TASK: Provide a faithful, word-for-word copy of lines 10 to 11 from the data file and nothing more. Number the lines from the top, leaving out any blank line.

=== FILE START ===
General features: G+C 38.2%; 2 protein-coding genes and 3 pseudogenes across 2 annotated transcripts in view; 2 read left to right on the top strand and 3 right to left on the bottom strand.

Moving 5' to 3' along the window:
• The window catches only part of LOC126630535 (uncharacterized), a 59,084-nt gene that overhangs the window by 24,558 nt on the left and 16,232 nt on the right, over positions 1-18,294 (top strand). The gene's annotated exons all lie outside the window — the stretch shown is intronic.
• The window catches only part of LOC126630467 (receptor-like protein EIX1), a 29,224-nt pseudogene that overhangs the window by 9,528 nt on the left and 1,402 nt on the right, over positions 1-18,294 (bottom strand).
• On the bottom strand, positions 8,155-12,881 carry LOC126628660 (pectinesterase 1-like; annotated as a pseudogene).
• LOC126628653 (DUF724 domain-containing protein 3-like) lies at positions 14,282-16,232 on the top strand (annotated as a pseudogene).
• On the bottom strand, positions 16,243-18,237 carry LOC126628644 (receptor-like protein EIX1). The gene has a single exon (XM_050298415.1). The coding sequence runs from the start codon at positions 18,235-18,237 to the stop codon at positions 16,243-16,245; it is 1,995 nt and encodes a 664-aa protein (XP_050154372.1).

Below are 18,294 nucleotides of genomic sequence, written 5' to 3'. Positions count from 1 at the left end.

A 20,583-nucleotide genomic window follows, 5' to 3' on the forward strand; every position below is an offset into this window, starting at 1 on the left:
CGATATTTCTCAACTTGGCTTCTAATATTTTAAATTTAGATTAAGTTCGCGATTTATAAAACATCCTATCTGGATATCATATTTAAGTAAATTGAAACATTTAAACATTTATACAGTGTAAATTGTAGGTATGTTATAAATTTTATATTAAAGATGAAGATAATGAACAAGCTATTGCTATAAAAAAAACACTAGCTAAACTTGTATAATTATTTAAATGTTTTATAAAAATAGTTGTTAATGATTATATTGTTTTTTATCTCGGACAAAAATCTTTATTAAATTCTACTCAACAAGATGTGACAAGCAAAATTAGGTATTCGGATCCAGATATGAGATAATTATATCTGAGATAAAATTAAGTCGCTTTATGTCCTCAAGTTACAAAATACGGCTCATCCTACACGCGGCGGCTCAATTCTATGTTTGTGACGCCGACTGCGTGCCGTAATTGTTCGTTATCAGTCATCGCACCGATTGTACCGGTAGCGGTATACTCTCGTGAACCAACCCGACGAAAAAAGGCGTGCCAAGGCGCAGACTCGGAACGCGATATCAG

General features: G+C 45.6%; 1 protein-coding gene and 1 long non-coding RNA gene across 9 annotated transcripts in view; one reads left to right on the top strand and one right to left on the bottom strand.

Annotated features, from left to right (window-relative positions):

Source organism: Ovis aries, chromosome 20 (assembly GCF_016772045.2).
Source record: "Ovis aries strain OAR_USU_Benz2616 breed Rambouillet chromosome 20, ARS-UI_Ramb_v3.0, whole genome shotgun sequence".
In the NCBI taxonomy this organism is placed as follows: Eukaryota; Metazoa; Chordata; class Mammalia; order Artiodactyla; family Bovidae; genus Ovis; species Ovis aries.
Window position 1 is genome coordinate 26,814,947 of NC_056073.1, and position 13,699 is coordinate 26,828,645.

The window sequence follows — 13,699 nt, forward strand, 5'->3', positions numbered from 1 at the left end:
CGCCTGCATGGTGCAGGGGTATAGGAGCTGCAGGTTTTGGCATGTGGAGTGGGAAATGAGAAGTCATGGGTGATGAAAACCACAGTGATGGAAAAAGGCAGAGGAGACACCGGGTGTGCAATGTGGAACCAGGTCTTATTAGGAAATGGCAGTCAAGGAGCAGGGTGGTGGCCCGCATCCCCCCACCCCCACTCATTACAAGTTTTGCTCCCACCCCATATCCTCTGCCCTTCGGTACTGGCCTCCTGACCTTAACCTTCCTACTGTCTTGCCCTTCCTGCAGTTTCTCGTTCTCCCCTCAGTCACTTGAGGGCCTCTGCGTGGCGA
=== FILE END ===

CGATATTTCTCAACTTGGCTTCTAATATTTTAAATTTAGATTAAGTTCGCGATTTATAAAACATCCTATCTGGATATCATATTTAAGTAAATTGAAACATTTAAACATTTATACAGTGTAAATTGTAGGTATGTTATAAATTTTATATTAAAGATGAAGATAATGAACAAGCTATTGCTATAAAAAAAACACTAGCTAAACTTGTATAATTATTTAAATGTTTTATAAAAATAGTTGTTAATGATTATATTGTTTTTTATCTCGGACAAAAATCTTTATTAAATTCTACTCAACAAGATGTGACAAGCAAAATTAGGTATTCGGATCCAGATATGAGATAATTATATCTGAGATAAAATTAAGTCGCTTTATGTCCTCAAGTTACAAAATACGGCTCATCCTACACGCGGCGGCTCAATTCTATGTTTGTGACGCCGACTGCGTGCCGTAATTGTTCGTTATCAGTCATCGCACCGATTGTACCGGTAGCGGTATACTCTCGTGAACCAACCCGACGAAAAAAGGCGTGCCAAGGCGCAGACTCGGAACGCGATATCAG

General features: G+C 45.6%; 1 protein-coding gene and 1 long non-coding RNA gene across 9 annotated transcripts in view; one reads left to right on the top strand and one right to left on the bottom strand.